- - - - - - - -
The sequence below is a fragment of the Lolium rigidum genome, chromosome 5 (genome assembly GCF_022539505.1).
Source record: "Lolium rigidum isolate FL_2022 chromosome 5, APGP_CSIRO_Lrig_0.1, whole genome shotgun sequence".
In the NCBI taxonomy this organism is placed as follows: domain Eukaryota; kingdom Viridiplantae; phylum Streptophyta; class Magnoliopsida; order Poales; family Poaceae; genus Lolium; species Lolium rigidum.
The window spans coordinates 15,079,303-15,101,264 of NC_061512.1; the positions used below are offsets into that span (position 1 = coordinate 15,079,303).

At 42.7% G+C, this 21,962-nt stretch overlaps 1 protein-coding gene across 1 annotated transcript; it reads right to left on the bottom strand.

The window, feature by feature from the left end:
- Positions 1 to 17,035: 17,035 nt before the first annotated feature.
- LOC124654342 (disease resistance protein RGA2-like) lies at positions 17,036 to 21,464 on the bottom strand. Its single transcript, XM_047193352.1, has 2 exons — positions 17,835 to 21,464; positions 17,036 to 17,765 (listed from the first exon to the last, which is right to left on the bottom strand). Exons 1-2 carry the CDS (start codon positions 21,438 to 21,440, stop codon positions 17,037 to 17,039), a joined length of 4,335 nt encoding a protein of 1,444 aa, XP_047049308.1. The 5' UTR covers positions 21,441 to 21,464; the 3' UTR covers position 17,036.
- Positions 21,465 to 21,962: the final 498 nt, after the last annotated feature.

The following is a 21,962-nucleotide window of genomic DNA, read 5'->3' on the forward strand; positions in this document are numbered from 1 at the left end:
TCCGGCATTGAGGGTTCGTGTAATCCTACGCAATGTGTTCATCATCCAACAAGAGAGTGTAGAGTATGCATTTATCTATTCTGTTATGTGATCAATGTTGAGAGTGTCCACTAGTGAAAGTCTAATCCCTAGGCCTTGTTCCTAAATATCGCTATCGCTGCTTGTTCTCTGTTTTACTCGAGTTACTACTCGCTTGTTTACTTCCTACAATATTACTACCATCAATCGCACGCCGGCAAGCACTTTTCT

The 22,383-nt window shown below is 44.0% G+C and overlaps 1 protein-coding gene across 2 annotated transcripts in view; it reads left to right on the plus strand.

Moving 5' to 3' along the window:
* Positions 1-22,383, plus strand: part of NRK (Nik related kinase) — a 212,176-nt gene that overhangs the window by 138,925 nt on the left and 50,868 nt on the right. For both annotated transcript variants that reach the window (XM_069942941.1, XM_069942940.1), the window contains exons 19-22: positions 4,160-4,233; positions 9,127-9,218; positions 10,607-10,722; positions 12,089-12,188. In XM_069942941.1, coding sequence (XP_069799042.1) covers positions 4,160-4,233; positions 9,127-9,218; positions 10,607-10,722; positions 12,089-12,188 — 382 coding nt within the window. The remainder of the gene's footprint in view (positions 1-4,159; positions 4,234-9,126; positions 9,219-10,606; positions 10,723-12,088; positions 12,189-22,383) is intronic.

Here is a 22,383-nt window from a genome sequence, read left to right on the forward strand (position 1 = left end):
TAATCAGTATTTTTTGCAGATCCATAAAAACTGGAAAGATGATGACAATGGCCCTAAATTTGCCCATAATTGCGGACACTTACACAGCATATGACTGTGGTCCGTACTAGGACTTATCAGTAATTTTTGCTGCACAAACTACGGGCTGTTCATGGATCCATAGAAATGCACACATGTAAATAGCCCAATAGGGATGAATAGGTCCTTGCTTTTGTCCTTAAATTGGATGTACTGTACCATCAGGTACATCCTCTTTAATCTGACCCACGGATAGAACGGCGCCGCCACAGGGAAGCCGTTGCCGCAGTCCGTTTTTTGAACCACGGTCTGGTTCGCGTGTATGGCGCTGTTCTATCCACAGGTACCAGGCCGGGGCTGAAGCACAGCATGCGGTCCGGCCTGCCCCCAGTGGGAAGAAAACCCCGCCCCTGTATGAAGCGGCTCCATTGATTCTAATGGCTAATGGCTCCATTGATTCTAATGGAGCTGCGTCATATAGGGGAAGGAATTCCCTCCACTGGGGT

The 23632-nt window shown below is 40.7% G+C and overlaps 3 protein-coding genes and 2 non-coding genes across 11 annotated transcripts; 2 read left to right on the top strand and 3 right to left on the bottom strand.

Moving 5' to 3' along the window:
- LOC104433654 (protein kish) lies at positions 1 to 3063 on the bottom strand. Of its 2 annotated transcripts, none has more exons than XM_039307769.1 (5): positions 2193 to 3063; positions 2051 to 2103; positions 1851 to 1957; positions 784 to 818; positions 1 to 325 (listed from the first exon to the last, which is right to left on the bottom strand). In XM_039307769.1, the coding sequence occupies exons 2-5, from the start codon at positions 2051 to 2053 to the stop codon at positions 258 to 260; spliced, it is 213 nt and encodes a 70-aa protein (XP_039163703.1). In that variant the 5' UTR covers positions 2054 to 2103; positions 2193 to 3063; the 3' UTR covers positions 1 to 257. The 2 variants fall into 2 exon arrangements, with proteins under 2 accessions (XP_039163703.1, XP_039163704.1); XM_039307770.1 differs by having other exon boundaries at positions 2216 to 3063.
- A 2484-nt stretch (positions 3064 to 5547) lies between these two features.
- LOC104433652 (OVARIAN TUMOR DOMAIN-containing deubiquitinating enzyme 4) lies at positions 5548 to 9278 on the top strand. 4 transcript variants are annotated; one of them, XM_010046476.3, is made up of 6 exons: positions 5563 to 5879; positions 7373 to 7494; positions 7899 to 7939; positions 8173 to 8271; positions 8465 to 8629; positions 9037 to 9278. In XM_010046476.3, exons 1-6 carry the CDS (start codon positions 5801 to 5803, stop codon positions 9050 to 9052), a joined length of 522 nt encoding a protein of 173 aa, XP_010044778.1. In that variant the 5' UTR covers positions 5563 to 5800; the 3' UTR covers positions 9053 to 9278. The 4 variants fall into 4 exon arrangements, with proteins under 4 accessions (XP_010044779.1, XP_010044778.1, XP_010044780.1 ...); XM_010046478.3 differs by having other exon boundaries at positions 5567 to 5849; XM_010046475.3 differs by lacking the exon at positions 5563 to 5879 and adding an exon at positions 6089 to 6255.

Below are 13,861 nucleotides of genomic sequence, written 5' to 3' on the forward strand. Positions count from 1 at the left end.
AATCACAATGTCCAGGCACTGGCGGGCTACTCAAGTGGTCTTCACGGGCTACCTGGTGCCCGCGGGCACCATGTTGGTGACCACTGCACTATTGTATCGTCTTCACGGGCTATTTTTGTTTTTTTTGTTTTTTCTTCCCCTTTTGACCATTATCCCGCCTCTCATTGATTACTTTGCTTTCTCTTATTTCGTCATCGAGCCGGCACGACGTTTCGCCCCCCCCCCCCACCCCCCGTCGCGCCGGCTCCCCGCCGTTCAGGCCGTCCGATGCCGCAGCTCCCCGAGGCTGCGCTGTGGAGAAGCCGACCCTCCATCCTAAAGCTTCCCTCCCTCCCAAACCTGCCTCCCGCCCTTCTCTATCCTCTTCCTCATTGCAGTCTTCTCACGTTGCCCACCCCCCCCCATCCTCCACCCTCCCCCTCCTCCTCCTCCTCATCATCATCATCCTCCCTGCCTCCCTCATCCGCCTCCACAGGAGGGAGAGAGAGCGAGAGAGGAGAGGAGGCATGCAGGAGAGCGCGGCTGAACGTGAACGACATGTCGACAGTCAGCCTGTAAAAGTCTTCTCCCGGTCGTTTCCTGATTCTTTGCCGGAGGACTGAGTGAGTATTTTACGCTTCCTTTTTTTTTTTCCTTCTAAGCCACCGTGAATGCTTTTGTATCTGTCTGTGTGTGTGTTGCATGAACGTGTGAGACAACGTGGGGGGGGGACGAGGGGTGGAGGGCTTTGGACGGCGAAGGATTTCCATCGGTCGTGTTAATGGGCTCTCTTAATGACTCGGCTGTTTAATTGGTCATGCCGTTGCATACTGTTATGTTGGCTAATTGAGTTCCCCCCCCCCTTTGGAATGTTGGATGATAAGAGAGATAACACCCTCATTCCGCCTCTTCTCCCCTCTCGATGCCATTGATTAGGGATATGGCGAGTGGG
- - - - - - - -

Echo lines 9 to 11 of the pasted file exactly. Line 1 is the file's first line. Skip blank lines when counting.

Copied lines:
- Positions 21,465 to 21,962: the final 498 nt, after the last annotated feature.

The following is a 21,962-nucleotide window of genomic DNA, read 5'->3' on the forward strand; positions in this document are numbered from 1 at the left end:
TCCGGCATTGAGGGTTCGTGTAATCCTACGCAATGTGTTCATCATCCAACAAGAGAGTGTAGAGTATGCATTTATCTATTCTGTTATGTGATCAATGTTGAGAGTGTCCACTAGTGAAAGTCTAATCCCTAGGCCTTGTTCCTAAATATCGCTATCGCTGCTTGTTCTCTGTTTTACTCGAGTTACTACTCGCTTGTTTACTTCCTACAATATTACTACCATCAATCGCACGCCGGCAAGCACTTTTCT